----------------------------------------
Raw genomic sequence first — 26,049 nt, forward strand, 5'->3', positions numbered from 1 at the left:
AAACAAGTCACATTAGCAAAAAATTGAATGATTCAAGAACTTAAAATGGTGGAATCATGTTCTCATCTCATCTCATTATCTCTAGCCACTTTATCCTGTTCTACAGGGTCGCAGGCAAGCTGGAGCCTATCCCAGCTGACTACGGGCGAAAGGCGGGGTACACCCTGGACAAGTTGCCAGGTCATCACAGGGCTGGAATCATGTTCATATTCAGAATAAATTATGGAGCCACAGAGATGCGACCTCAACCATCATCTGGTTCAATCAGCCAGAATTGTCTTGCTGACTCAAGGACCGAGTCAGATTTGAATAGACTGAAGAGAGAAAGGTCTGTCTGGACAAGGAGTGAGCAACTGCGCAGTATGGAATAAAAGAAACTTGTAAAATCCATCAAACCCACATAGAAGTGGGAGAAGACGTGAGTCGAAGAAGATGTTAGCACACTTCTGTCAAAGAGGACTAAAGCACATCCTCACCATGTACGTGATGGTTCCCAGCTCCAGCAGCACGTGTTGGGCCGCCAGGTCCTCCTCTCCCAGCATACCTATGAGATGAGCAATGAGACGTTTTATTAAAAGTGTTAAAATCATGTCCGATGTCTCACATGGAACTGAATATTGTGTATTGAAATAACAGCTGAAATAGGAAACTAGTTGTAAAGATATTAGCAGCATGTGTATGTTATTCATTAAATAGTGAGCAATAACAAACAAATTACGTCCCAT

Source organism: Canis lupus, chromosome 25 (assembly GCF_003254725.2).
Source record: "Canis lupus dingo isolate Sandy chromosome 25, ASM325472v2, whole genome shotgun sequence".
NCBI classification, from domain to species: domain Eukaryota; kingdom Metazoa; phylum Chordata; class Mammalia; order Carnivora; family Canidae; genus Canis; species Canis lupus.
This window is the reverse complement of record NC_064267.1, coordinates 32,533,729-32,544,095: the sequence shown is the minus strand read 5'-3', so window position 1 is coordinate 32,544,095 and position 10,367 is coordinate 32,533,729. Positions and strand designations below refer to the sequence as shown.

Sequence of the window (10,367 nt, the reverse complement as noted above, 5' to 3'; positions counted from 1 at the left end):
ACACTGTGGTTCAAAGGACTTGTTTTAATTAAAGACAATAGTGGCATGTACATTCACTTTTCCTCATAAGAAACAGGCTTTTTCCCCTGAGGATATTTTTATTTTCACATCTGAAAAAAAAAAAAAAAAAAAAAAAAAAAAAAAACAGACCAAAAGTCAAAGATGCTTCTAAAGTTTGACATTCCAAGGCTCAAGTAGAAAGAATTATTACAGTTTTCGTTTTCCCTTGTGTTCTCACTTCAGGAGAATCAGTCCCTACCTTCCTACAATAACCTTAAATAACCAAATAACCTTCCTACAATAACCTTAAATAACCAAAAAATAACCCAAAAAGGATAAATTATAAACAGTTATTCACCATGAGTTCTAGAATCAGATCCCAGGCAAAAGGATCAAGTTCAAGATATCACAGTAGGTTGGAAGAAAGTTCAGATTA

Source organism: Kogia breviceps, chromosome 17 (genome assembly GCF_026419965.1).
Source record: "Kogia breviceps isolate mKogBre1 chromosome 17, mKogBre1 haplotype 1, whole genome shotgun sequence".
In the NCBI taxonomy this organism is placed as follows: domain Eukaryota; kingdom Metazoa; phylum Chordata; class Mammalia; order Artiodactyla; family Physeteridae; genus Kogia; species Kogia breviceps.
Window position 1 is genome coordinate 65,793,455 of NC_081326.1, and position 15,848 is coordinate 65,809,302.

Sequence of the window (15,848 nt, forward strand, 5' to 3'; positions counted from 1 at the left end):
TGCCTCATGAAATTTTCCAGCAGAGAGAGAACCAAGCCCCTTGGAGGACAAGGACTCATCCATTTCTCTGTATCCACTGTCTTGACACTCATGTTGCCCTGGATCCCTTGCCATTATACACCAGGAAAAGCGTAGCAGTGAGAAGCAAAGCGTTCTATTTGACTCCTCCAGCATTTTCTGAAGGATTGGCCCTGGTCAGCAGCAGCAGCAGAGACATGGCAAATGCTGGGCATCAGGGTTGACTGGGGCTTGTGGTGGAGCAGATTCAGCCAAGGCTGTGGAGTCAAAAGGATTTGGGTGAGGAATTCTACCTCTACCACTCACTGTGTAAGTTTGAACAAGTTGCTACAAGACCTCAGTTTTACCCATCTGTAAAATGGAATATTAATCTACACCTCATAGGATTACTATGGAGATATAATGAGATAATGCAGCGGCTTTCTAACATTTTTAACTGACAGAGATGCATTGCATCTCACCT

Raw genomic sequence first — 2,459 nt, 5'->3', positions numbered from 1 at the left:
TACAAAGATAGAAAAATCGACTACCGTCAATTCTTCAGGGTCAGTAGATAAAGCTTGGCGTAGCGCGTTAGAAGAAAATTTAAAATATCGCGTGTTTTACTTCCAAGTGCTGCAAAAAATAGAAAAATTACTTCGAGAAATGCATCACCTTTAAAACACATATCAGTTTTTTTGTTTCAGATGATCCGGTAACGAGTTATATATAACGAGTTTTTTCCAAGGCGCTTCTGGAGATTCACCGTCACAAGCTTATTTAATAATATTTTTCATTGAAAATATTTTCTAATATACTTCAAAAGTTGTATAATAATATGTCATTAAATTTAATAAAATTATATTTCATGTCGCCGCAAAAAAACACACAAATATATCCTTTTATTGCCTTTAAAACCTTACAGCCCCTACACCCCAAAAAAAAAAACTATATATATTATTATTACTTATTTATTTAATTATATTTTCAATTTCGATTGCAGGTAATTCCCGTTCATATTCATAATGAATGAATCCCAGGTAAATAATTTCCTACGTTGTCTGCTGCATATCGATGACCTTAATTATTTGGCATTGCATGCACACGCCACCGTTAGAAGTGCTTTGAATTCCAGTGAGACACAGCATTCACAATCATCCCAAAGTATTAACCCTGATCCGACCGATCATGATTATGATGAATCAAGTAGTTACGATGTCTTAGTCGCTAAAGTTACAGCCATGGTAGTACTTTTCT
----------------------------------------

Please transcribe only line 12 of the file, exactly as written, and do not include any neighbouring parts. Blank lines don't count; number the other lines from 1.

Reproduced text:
Window position 1 is genome coordinate 65,793,455 of NC_081326.1, and position 15,848 is coordinate 65,809,302.